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J Virol. 2014 Dec;88(23):13836-44. doi: 10.1128/JVI.01948-14. Epub 2014 Sep 24.

The CD8⁺ memory stem T cell (T(SCM)) subset is associated with improved prognosis in chronic HIV-1 infection.

Author information

1
Laboratory of Clinical Immunology and Allergy-LIM60, University of São Paulo School of Medicine, São Paulo, Brazil Institute of Investigation in Immunology-iii-INCT, São Paulo, Brazil.
2
Division of Experimental Medicine, Department of Medicine, University of California, San Francisco, San Francisco, California, USA.
3
Laboratory of Clinical Immunology and Allergy-LIM60, University of São Paulo School of Medicine, São Paulo, Brazil Institute of Investigation in Immunology-iii-INCT, São Paulo, Brazil Laboratory of Immunology, Heart Institute, University of São Paulo School of Medicine, São Paulo, Brazil.
4
Laboratory of Clinical Immunology and Allergy-LIM60, University of São Paulo School of Medicine, São Paulo, Brazil Institute of Investigation in Immunology-iii-INCT, São Paulo, Brazil Laboratory of Immunology, Heart Institute, University of São Paulo School of Medicine, São Paulo, Brazil Butantan Institute, Butantã, São Paulo-SP, Brazil.
5
Division of Gastroenterology, Department of Medicine, University of California, San Francisco, San Francisco, California, USA.
6
HIV/AIDS Division, Department of Medicine, San Francisco General Hospital, University of California, San Francisco, San Francisco, California, USA.
7
Department of Microbiology, Immunology & Tropical Medicine, The George Washington University, Washington, DC, USA.
8
Division of Experimental Medicine, Department of Medicine, University of California, San Francisco, San Francisco, California, USA devi.sengupta@ucsf.edu.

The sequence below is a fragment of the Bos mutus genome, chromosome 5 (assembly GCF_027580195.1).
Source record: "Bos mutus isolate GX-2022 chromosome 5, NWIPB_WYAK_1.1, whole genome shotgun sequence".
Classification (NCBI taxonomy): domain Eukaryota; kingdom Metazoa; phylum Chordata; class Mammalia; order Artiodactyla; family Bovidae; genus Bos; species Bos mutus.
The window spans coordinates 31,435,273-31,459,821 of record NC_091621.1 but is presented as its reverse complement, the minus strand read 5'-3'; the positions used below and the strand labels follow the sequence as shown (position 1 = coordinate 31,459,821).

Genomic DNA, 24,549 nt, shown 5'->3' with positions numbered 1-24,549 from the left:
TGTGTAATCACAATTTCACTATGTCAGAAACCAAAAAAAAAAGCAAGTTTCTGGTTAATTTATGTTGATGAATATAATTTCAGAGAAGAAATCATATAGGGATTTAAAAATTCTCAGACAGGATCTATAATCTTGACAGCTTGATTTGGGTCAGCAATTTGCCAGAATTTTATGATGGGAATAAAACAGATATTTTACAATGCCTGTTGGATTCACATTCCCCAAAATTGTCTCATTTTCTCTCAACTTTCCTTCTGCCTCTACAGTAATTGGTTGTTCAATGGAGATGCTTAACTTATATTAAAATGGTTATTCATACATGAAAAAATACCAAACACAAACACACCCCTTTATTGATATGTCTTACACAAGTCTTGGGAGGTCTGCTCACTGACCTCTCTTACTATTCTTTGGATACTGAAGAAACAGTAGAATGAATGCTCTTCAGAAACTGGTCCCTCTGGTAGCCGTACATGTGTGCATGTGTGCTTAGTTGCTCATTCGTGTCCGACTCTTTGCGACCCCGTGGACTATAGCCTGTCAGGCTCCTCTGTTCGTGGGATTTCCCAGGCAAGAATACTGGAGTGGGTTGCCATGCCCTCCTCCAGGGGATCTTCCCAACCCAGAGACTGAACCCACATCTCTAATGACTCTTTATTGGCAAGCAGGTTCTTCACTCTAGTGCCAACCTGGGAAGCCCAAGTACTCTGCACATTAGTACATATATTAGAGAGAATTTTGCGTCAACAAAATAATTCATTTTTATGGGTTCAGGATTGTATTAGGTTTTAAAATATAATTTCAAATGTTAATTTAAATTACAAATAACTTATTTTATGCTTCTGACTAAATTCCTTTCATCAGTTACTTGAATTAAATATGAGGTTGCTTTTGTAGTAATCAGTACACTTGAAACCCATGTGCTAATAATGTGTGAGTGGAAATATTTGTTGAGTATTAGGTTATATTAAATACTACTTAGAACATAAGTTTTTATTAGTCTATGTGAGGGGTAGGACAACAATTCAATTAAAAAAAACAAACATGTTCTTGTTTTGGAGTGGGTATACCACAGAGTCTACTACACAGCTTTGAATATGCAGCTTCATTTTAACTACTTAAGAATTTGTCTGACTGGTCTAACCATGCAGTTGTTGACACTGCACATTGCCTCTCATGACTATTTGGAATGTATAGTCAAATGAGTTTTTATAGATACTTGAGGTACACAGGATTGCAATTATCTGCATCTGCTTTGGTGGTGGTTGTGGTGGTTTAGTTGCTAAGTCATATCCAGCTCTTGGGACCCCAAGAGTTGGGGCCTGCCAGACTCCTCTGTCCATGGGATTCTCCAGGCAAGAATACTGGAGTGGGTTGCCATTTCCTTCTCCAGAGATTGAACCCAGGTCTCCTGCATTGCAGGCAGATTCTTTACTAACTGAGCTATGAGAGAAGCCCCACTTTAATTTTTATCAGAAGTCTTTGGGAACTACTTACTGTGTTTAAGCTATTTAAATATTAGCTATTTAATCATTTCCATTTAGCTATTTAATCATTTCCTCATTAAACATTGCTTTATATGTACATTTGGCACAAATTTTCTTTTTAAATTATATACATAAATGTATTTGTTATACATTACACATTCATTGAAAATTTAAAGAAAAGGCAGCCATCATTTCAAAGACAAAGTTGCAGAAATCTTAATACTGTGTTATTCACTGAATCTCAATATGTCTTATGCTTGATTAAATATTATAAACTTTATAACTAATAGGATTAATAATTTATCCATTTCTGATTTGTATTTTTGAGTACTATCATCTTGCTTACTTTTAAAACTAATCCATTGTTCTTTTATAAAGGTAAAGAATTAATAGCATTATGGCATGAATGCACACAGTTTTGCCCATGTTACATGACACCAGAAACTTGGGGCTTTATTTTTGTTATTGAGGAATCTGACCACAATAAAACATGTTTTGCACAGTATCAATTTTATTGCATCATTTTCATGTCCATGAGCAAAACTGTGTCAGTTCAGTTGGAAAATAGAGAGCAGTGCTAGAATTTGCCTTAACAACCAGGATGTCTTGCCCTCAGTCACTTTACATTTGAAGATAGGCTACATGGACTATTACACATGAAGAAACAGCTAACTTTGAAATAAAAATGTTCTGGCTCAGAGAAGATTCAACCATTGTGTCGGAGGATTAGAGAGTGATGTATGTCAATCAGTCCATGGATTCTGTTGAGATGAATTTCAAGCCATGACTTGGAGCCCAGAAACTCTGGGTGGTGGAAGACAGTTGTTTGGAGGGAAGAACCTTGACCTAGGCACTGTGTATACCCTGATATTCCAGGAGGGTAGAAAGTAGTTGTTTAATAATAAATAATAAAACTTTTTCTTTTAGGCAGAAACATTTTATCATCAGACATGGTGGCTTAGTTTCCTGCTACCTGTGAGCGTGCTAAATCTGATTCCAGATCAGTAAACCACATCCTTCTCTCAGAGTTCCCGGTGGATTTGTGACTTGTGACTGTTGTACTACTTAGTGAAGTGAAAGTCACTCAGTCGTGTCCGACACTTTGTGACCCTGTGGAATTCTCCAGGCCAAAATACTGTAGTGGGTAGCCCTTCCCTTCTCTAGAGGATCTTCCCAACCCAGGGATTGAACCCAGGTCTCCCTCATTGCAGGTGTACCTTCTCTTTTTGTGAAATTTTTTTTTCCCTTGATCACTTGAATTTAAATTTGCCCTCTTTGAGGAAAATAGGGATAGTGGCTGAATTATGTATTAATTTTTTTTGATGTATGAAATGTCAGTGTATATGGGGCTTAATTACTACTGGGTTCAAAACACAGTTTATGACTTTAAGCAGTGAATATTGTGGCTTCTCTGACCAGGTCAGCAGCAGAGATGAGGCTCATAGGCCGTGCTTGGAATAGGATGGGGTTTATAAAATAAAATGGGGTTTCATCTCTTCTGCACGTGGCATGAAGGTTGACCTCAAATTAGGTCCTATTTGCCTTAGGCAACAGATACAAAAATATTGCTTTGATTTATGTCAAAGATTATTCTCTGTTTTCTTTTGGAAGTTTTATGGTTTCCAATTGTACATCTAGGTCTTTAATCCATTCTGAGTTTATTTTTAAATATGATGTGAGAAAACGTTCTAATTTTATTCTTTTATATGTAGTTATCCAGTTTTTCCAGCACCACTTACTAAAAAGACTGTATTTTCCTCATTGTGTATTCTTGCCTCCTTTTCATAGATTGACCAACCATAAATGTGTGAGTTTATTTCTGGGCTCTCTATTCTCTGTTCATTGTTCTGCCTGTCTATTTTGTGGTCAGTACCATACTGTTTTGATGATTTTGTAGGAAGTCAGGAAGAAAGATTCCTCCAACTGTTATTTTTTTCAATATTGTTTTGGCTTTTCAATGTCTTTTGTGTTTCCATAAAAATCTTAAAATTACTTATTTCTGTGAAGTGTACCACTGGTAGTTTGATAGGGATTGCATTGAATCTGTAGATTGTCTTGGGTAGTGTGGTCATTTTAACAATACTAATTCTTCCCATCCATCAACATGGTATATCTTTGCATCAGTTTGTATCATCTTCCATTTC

Abstract

Memory stem T cells (T(SCM)) constitute a long-lived, self-renewing lymphocyte population essential for the maintenance of functional immunity. The hallmarks of HIV-1 pathogenesis are CD4(+) T cell depletion and abnormal cellular activation. We investigated the impact of HIV-1 infection on the T(SCM) compartment, as well as any protective role these cells may have in disease progression, by characterizing this subset in a cohort of 113 subjects with various degrees of viral control on and off highly active antiretroviral therapy (HAART). We observed that the frequency of CD8(+) T(SCM) was decreased in all individuals with chronic, untreated HIV-1 infection and that HAART had a restorative effect on this subset. In contrast, natural controllers of HIV-1 had the highest absolute number of CD4(+) T(SCM) cells among all of the infected groups. The frequency of CD4(+) T(SCM) predicted higher CD8(+) T(SCM) frequencies, consistent with a role for the CD4(+) subset in helping to maintain CD8(+) memory T cells. In addition, T(SCM) appeared to be progenitors for effector T cells (TEM), as these two compartments were inversely correlated. Increased frequencies of CD8(+) T(SCM) predicted lower viral loads, higher CD4(+) counts, and less CD8(+) T cell activation. Finally, we found that T(SCM) express the mucosal homing integrin α4β7 and can be identified in gut-associated lymphoid tissue (GALT). The frequency of mucosal CD4(+) T(SCM) was inversely correlated with that in the blood, potentially reflecting the ability of these self-renewing cells to migrate to a crucial site of ongoing viral replication and CD4(+) T cell depletion.

IMPORTANCE:

HIV-1 infection leads to profound impairment of the immune system. T(SCM) constitute a recently identified lymphocyte subset with stem cell-like qualities, including the ability to generate other memory T cell subtypes, and are therefore likely to play an important role in controlling viral infection. We investigated the relationship between the size of the CD8(+) T(SCM) compartment and HIV-1 disease progression in a cohort of chronically infected individuals. Our results suggest that HAART restores a normal frequency of CD8(+) T(SCM) and that the natural preservation of this subset in the setting of untreated HIV-1 infection is associated with improved viral control and immunity. Therefore, the CD8(+) T(SCM) population may represent a correlate of protection in chronic HIV-1 infection that is directly relevant to the design of T cell-based vaccines, adoptive immunotherapy approaches, or the pharmacologic induction of T(SCM).

PMID:
25253339
PMCID:
PMC4248986
DOI:
10.1128/JVI.01948-14
[Indexed for MEDLINE]
Free PMC Article

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